So many New Year resolutions have to do with the body: we want it slimmer or more muscular. We decide to eat healthier, choose a no-alcohol January or start going to the gym again. In themselves, these are good aspirations. But I wonder: are we respecting our bodies or are we attending the Church of Body Worship?
“What’s the difference?” you may ask. Let’s take a look:
At the Church of Body Worship, you focus on the appearance of your body: fantasizing about people with perfect bodies (in fashion/fitness magazines, movies or videos) and wishing that you could look like one of those people. Maybe you areone of these people, and you spend a big chunk of your life maintaining your perfect body. Maybe you used to be one of those people, and – like Cher – you still spend endless time and money (personal trainers, liposuction, fillers, plastic surgery, super-rigid diets) trying to prevent your body from aging/changing.
Here in Southern California, we find ourselves in a prison of impossibly high standards of beauty. Even if we are highly accomplished and deeply loved, we’re still held to an impossibly high standard of physical appearance. We’re told that we must have perfect teeth, skin, muscles and hair in order to be barely acceptable.
This quest for physical perfection feeds the consumer economy. Plastic surgery, which used to be common only among movie stars, is now something that many aspire to: save your money and get a new face/butt/chest/waist. It’s become quite common for people to have plastic and chemicals inserted into their bodies to make them more valuable. Have you ever wondered how your body’s natural processes feel about all this artificial crap being forced in? Some studies I’ve read say that plastic surgery disrupts the body’s natural processes and actually ages the body internally (which eventually manifests externally).
What’s the solution?
First, instead of Body Worship, focus on Body Respect, where the health of your body is what matters. And happy, healthy bodies look better: your skin shines, your hair grows better (when your scalp relaxes) and your body will find its “natural” weight and shape.
Very few of us have bodies like fashion models. They’re genetic freaks who typically undergo rigid exercise and dietary programs to market and sell their highly atypical bodies. I’ve had friends and clients who were fashion or fitness models: the constant focus on eliminating every little imperfection, the intense daily weight training and super-restrictive diets don’t make for happy people. But when you focus on health, you feel better inside and out.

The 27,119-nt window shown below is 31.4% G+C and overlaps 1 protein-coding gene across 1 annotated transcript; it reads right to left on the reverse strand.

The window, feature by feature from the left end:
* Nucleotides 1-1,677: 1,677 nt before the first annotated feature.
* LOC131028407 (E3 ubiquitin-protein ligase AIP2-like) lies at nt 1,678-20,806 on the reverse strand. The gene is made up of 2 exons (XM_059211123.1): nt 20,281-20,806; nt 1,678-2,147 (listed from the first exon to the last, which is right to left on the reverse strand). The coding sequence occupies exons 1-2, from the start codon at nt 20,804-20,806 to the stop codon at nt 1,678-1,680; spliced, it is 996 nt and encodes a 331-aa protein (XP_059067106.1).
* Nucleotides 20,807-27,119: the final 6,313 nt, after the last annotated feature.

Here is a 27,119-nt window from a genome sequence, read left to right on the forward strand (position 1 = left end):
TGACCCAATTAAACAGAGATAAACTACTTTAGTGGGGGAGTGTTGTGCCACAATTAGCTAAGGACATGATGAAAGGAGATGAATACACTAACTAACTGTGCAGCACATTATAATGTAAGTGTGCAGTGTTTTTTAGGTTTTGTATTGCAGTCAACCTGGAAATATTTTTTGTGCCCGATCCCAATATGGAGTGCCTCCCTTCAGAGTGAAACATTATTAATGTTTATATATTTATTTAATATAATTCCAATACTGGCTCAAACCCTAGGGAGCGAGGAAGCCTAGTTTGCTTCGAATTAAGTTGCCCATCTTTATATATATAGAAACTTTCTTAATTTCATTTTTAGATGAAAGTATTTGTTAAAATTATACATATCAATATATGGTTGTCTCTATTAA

Second, if you want to develop your body, focus on strength, flexibility and practical usefulness. It’s great to be strong enough to do the things you want to do, but flexibility is just as important.
Focus on your entire body: make sure that all the parts work well, individually and collectively. I’ve seen overly muscular people who can barely walk normally, or folks at the gym with amazing upper bodies but underdeveloped lower bodies (or vice-versa).
Take care of your body so you can live your life the way you want. This may be easy at ages 20 or 30, but how about when you’re 40 or 50? As someone who turns 70 in June, I’m very aware of what my body will and will not do. To minimize the aches and pains of aging, I’ve created my own fitness regime (a very flexible combo of weight training, yoga, meditation, walking and swimming) to help me stay as strong and flexible as possible.
Third, wise up to the forces behind Body Worship: social media/advertising/marketing encourage us to obsess on our body’s appearance so they can make money off us. They sell us Desire: a desire for a better body, perfect hair, nicer clothes and ageless skin. Wake up and stop consuming media content that encourages you to treat your body as a commodity to be manipulated.
Luckily, it’s never too late to break out of the prison of Body Worship. Begin to truly appreciate who you are: invest your time and money in self-development, healthy friendships/romances and work that fulfills you. Use your intelligence, kindness and creativity on a daily basis and stop hating yourself for not looking like a model. Happy, healthy people are usually more liked, loved and respected. Why not try making this your focus in 2023? You have nothing to lose but your self-hatred.
—Michael Kimmel is a licensed psychotherapist who specializes in helping LGBTQ clients achieve their goals and deal with anxiety, depression, grief, sexually addictive behavior, coming out, relationship challenges and homophobia. Contact him at 619-955-3311 or visit lifebeyondtherapy.com.
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